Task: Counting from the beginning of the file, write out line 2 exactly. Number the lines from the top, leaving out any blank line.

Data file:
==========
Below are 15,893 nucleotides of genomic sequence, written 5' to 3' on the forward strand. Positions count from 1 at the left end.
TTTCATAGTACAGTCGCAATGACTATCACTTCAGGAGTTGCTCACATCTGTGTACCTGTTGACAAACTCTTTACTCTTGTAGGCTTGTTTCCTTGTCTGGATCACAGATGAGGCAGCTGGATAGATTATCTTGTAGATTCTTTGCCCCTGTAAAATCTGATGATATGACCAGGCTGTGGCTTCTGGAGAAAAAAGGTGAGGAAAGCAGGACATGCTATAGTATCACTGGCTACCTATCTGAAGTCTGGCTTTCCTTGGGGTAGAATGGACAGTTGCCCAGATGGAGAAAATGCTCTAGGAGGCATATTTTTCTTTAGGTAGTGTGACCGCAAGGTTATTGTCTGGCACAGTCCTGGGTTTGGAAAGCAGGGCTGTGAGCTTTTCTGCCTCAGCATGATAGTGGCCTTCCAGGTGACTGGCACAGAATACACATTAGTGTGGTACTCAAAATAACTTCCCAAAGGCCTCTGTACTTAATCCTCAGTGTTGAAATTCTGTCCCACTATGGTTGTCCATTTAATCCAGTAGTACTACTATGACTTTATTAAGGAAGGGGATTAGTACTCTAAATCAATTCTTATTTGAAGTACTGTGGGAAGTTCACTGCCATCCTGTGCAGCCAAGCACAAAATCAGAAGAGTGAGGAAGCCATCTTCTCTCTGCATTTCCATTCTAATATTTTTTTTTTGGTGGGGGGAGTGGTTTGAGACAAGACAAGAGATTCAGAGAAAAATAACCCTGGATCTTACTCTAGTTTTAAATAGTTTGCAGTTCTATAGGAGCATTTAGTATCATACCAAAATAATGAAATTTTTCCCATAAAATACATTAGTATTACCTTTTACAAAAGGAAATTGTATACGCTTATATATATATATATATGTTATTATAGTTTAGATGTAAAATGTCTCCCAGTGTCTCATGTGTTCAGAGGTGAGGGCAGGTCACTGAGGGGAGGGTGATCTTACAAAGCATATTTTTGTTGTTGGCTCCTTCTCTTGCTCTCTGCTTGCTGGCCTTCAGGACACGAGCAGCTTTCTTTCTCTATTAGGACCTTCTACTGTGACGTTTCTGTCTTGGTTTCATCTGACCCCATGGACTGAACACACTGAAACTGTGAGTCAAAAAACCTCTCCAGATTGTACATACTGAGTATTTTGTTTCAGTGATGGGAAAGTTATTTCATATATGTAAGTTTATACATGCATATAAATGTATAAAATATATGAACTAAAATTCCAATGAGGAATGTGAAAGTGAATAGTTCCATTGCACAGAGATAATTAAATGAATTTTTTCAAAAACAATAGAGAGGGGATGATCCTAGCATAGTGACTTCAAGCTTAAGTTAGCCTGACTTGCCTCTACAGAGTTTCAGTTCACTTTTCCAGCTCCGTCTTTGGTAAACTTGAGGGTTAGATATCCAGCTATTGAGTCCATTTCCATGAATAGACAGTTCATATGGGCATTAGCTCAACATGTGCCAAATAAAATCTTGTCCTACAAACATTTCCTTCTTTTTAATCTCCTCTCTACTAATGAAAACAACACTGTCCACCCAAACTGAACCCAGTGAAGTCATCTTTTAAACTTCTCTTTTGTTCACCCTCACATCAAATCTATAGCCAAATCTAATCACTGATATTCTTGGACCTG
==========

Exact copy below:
TTTCATAGTACAGTCGCAATGACTATCACTTCAGGAGTTGCTCACATCTGTGTACCTGTTGACAAACTCTTTACTCTTGTAGGCTTGTTTCCTTGTCTGGATCACAGATGAGGCAGCTGGATAGATTATCTTGTAGATTCTTTGCCCCTGTAAAATCTGATGATATGACCAGGCTGTGGCTTCTGGAGAAAAAAGGTGAGGAAAGCAGGACATGCTATAGTATCACTGGCTACCTATCTGAAGTCTGGCTTTCCTTGGGGTAGAATGGACAGTTGCCCAGATGGAGAAAATGCTCTAGGAGGCATATTTTTCTTTAGGTAGTGTGACCGCAAGGTTATTGTCTGGCACAGTCCTGGGTTTGGAAAGCAGGGCTGTGAGCTTTTCTGCCTCAGCATGATAGTGGCCTTCCAGGTGACTGGCACAGAATACACATTAGTGTGGTACTCAAAATAACTTCCCAAAGGCCTCTGTACTTAATCCTCAGTGTTGAAATTCTGTCCCACTATGGTTGTCCATTTAATCCAGTAGTACTACTATGACTTTATTAAGGAAGGGGATTAGTACTCTAAATCAATTCTTATTTGAAGTACTGTGGGAAGTTCACTGCCATCCTGTGCAGCCAAGCACAAAATCAGAAGAGTGAGGAAGCCATCTTCTCTCTGCATTTCCATTCTAATATTTTTTTTTTGGTGGGGGGAGTGGTTTGAGACAAGACAAGAGATTCAGAGAAAAATAACCCTGGATCTTACTCTAGTTTTAAATAGTTTGCAGTTCTATAGGAGCATTTAGTATCATACCAAAATAATGAAATTTTTCCCATAAAATACATTAGTATTACCTTTTACAAAAGGAAATTGTATACGCTTATATATATATATATATGTTATTATAGTTTAGATGTAAAATGTCTCCCAGTGTCTCATGTGTTCAGAGGTGAGGGCAGGTCACTGAGGGGAGGGTGATCTTACAAAGCATATTTTTGTTGTTGGCTCCTTCTCTTGCTCTCTGCTTGCTGGCCTTCAGGACACGAGCAGCTTTCTTTCTCTATTAGGACCTTCTACTGTGACGTTTCTGTCTTGGTTTCATCTGACCCCATGGACTGAACACACTGAAACTGTGAGTCAAAAAACCTCTCCAGATTGTACATACTGAGTATTTTGTTTCAGTGATGGGAAAGTTATTTCATATATGTAAGTTTATACATGCATATAAATGTATAAAATATATGAACTAAAATTCCAATGAGGAATGTGAAAGTGAATAGTTCCATTGCACAGAGATAATTAAATGAATTTTTTCAAAAACAATAGAGAGGGGATGATCCTAGCATAGTGACTTCAAGCTTAAGTTAGCCTGACTTGCCTCTACAGAGTTTCAGTTCACTTTTCCAGCTCCGTCTTTGGTAAACTTGAGGGTTAGATATCCAGCTATTGAGTCCATTTCCATGAATAGACAGTTCATATGGGCATTAGCTCAACATGTGCCAAATAAAATCTTGTCCTACAAACATTTCCTTCTTTTTAATCTCCTCTCTACTAATGAAAACAACACTGTCCACCCAAACTGAACCCAGTGAAGTCATCTTTTAAACTTCTCTTTTGTTCACCCTCACATCAAATCTATAGCCAAATCTAATCACTGATATTCTTGGACCTG